As Newcastle University’s Research Centre for Learning and Teaching publish their Schools’ and Partners’ Guide to Community Curriculum Making Through Enquiry and Project Based Learning, this post investigates a recent example of this research in practice. Seven Stories: The National Centre for Children’s Books worked on an archive-based project in partnership with Mountfield Primary School in Newcastle using a drama and arts approach which explored the question: ‘What is freedom?’
Professor David Leat and Ulrike Thomas describe enquiry and project based learning as an approach which “encourages schools to use the resources for education that exist in their community and locality.” Engaging with the community “takes students to new places, allows them to meet new people… this gives them raw material from which to construct more positive identities, overcome stereotypes and prejudices and inform their aspirations.”
This research aligns with Seven Stories’ approach to creative learning and engagement and their objective ‘to explore how to empower children to better shape their own worlds’. It also has synergies with the ‘immersive curriculum’ that Mountfield Primary School are embedding. Seven Stories introduced partners at Mountfield to the Centre for Learning and Teaching’s work on Community Curriculum Making, and together they embarked on a new project exploring this framework.
The starting point for the project was an essential question that the children would explore: ‘What is freedom?’. The project built on Seven Stories’ programme of engagement around the Beverley Naidoo collection, and framed the children as ‘researchers in their own journey’.
The Year 6 class spent their first school term studying Beverley Naidoo’s book, Journey to Jo’burg, which has been in print for 30 years and is represented within the Seven Stories Collection. The book was released during Apartheid and banned by the South African Government. It tells the story of black South African siblings, who risk an illegal, 250km journey to find their mother, a servant in a white household in Johannesburg, because their baby sister is gravely ill.
The students, led by Seven Stories’ Learning & Participation Manager Debbie Beeks, explored the themes of the book through drama and writing, examined related items from our archive and enjoyed an opportunity to Skype with author Beverley.
Seven Stories Learning and Participation Manager Debbie Beeks. Image: Seven Stories, The National Centre for Children’s Books, photography by Richard Kenworthy
The children made mining heritage connections between the North East’s coalmining tradition and the goldmines of South Africa that feature in the story. They met Dave Temple, an ex-miner who led the South African miners’ solidarity campaign with the National Union of Mineworkers. This helped them to make connections between the local and global communities.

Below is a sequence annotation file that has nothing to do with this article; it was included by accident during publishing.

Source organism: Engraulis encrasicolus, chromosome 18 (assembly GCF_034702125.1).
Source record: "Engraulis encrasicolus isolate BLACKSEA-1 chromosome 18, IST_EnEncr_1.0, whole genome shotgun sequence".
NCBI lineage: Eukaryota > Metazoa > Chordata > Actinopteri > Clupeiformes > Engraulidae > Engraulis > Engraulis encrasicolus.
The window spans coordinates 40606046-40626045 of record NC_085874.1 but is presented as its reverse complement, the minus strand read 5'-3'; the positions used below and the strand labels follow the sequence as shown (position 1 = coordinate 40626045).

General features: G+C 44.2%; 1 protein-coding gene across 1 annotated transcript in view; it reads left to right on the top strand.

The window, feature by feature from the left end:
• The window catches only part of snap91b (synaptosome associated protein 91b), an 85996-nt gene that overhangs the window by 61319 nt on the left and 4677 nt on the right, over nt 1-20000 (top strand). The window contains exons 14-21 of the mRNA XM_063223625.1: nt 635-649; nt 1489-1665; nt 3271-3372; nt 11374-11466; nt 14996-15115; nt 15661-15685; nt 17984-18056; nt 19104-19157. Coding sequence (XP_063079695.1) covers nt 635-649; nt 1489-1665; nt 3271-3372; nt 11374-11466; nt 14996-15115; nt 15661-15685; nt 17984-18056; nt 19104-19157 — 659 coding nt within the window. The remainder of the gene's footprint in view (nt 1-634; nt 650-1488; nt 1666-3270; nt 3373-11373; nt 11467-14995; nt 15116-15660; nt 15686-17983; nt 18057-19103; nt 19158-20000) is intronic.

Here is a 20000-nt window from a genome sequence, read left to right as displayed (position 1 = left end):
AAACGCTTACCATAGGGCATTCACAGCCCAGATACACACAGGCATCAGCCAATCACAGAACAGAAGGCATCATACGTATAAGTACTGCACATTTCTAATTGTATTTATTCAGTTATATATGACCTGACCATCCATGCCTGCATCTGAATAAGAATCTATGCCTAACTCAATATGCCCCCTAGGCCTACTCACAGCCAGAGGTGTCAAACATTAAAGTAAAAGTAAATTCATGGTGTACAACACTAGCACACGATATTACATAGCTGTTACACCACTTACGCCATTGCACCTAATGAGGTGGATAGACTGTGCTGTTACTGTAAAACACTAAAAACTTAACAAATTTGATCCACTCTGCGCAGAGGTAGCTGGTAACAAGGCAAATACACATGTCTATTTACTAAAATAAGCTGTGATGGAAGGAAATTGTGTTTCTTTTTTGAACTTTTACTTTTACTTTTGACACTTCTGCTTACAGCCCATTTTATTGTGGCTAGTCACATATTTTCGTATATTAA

The project culminated in the Year 6 children inviting Year 5 and Professor David Leat to visit their pop-up ‘Museum of Freedom’ in Seven Stories’ Attic, which they curated themselves. The objects that they displayed in the Museum of Freedom were created using Seven Stories’ Artefictions approach, which sees the creation of artefacts from fiction, to tell the story in exhibition-form.
“Interesting. It made me want to learn more.” Year 6 student, Mountfield Primary School
“I feel proud, back then I wasn’t that ‘into it’. Reading Journey to Jo’burg got me into our project.” Year 6 student, Mountfield Primary School
“The Naidoo archive offers such rich and powerful source material for children to explore literary heritage and world history. It’s vital that Seven Stories is able to open up the archive for children to make sense of the world and have ownership of their future narratives. It was a privilege to be part of this project and to research and learn alongside year 5 students and their class teacher at Mountfield.” Debbie Beeks, Seven Stories
In evaluating the approach and impact of this project, Debbie Beeks and Gary Robson (Year 6 Teacher at Mountfield Primary School) found that the Arts Council England Quality Principles and Newcastle University’s Community Curriculum Making research had complementary characteristics. These gave them a common language and frameworks to explore the rich artistic opportunities that the collaboration presented. The children were able to navigate literature and the arts, from the local to the global, through their own learning journey.
“From talking to and watching the students I am certain that many of them will remember this project into their adult life. This is a brilliant illustration of how ‘going places, like Seven Stories, meeting people like Dave and Debbie, and doing and making things, like the pop up museum’ takes the curriculum onto a another level of meaning.” Professor David Leat, Newcastle University
The Schools’ and Partners’ Guide to Community Curriculum Making through Enquiry and Project Based Learning guide was supported by ESRC Impact Acceleration funding. With thanks to Laura Barrett and Debbie Beeks at Seven Stories, and Professor David Leat and Ulrike Thomas at Newcastle University, for their help with writing this blog post.